Plant spacing is based on the ultimate width of the plants. This figure is normally given as a range; for example, 3-5’. If you live in a cold climate and/or want plants to fill in more quickly, plan to space at the shorter end of the range. If you live in a warm climate, are on a limited budget, or are willing to wait longer for plants to touch, use the higher end of the range. Using the larger number is recommended when calculating distance from a building or structure. There’s really no such thing as "maximum spacing": if you don’t want your plants to touch, you can space them as far apart as you’d like. All plant spacing is calculated on center, or in other words, the centers of the plants are spaced one half of their eventual width apart:
Unless you are planting in a straight line, as you might for hedges or edging, space your plants in a staggered or zig-zag pattern for a more interesting and naturalistic look:
Hand-picked at our greenhouse
Shipped to your door
Arrives as young plant
Well it's still alive but it's not growing has not made any progress it's still only about I don't know six or seven inches tall and that's it.
Hello! Thank you for leaving feedback. When transplanting young plants from a nursery pot to a garden, the plant allocates more energy to root development instead of shoot development (above ground). It's important for them to develop a robust root system so they can actually absorb the nutrients and water in the soil around them. Then after their root system is more developed they'll invest in their shoots and flower development. They generally spend their first year growing roots in their new home, the second year they have more energy to put into growth, and the third year, they are growing and flowering vigorously. This applies to plants in the garden center as well as plants you purchase online. We hope this helps. Happy Gardening!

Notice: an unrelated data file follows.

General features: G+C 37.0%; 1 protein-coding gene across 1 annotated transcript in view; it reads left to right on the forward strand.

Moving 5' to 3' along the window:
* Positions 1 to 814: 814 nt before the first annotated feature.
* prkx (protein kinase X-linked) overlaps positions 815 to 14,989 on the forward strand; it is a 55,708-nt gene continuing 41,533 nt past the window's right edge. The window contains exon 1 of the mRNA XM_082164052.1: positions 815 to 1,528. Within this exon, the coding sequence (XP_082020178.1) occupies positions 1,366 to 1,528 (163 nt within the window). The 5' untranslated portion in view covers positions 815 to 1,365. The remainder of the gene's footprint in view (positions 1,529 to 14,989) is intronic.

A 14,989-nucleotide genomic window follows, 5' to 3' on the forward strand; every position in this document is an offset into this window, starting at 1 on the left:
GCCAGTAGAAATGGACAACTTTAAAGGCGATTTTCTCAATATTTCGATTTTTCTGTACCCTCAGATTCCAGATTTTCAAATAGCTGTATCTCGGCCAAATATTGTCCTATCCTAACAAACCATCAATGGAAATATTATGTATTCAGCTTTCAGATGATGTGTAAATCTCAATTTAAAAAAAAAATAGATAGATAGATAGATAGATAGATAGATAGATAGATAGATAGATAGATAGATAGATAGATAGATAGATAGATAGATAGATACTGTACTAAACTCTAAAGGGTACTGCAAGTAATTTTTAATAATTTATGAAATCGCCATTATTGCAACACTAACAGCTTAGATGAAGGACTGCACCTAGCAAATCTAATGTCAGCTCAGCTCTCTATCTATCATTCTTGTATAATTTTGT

Arrived quickly and in great shape!
Delivered very healthy and growing well, but slowly.
I expect it to take off this month of August.
Will pollinate my black lace elderberry.
My lemony lemon elderberry failed to flower so the laced up elderberry will serve.
I purchased 4 last summer, neglected them, and didn't get a chance to plant. I was sure I killed them over winter, but they are growing beautifully now. They doubled in size since spring began. I'm so happy.
I too question how this can be easy to grow. It wasn’t in good condition when it arrived and I was able to keep it barely alive for months, it finally died in the fall. I don’t lose many plants, probably because I plant them in the conditions called for in the description. Looking back I probably should have complained immediately or potted it over the summer.
Edited 4-18-22 It lives! But there were no wood at all so it is making it’s entrance in the form of leaves growing at ground level. I don’t don’t know what I will have when it is all said and done.
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